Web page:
Another curious feature of this year was the dominance and importance of live drummers. It seemed that everyone had one, or two in the case of Ben Frost and Woodkid. But drummers were at the heart of Oren Ambarchi’ ambitious and brilliant â€œKnotsâ€ performed with the Krakow symphony orchestra in the relocated Sonar Complex, in Machinedrum’ â€œVapor Cityâ€ live show, Henry Saiz’ syrupy set, and providing the beats for Massive Attack, Caribou, Bonobo, Whomadewho and one half of Neneh Cherry’ backing group Rocket Number Nine. But first prize, for best group and best live drummer went to Sayaka Himeno of Japanese all female group Nisennenmondai who had one of the most original sounds and gave one of the most intense performances of the festival. With just drums, Yuri Zaikawa’ bass and Masako Takada’ guitar and electronics the group somehow managed to combine cosmic disco, dystopian minimal techno, Suicide and krautrock into one 45 minute set with barely a single chord played. Himeno’ precision and extremely tight drumming was the unstoppable momentum, but her two colleagues were inspired and unshakeably focussed as the gritty surface of the music.
The free jazz drummer for Ambarchi’ show also lead the long morphing piece for long periods as the sampled orchestra dropped out to watch Ambarchi scratch at his guitar and work the controller. Fellow Australian Frost had more of a mixed time, with the two drummers sometimes lifting the music and sometimes anchoring it to the material world. In a recent Wire interview Frost claimed to be moving sonic objects as his way of composing and performing, something that is evident on the brilliant â€œAuroraâ€ album, but live didn’ quite come across. His fabled volume also didn’ really overwhelm as some of the early hecklers might have liked, but it was still far from a disappointing performance, just one that didn’ reach high expectations.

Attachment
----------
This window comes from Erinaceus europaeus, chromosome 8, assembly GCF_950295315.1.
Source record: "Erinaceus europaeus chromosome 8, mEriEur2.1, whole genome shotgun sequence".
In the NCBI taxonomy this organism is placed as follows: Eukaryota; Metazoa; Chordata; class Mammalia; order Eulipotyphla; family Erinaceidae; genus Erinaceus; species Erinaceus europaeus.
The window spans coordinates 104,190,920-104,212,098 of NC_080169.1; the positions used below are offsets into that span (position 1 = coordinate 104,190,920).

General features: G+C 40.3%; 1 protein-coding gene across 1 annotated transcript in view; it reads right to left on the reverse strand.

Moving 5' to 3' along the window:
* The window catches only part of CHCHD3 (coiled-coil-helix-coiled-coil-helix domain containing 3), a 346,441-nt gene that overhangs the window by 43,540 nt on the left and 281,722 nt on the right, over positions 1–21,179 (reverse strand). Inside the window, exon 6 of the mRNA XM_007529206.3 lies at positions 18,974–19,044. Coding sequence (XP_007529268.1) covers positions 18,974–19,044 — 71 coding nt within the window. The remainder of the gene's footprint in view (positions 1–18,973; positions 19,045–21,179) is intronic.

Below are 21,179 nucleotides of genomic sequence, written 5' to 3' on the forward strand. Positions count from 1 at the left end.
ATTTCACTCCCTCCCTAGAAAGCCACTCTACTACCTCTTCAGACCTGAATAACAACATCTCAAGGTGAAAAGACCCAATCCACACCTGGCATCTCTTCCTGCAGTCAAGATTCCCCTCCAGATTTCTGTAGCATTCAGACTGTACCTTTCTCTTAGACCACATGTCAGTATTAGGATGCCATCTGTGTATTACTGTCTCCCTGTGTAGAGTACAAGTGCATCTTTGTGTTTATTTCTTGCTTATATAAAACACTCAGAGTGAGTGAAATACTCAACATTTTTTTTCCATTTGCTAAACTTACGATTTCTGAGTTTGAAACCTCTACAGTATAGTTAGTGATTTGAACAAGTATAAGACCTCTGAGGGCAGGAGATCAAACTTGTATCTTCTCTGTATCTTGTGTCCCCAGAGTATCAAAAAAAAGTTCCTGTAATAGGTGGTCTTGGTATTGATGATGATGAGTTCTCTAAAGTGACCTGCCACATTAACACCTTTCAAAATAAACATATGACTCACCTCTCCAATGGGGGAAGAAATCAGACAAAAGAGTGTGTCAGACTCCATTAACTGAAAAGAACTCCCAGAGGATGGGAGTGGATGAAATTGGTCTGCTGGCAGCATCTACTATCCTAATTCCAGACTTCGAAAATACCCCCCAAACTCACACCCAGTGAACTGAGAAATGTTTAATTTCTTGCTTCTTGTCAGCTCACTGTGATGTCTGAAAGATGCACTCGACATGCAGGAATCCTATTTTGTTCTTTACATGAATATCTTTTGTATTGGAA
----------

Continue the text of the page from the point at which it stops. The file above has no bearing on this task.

Neneh Cherry’ show recalled in many ways Grace Jone’ headlining act from a few years before, where an established and more commercial singer showed she has an intimate grasp of alternative electronic music and is not just on a bandwagon. Cherry’ delivery, charisma and songs were all impeccable and anchored to very modern beats and rude bass. Massive Attack were also worthy headliners, giving chills with the hits even if their newer material felt a bit flat and the overall pace a bit lethargic. Nile Rodgers delivered a warm show and also showed that the ego has no bounds, introducing himself as Nile Rodgers with Chic even as his backdrop said Chic with Nile Rodgers, while he also made every effort to let you know how many number one hits he’d written.
The excellent Bee Mask played one of the first shows to a crowd mostly on their backs, while Nils Frahm was another of the early highlights, playing a shortish set that was modelled closely on the â€œSpacesâ€ album, beginning with a dubby opening piece and then moving quickly on to â€œSaysâ€ which has become something of an iconic piece. Not even the poor sound for this track could blunt its emotional penetration, but the sound improved and Frahm again destroyed another crowd.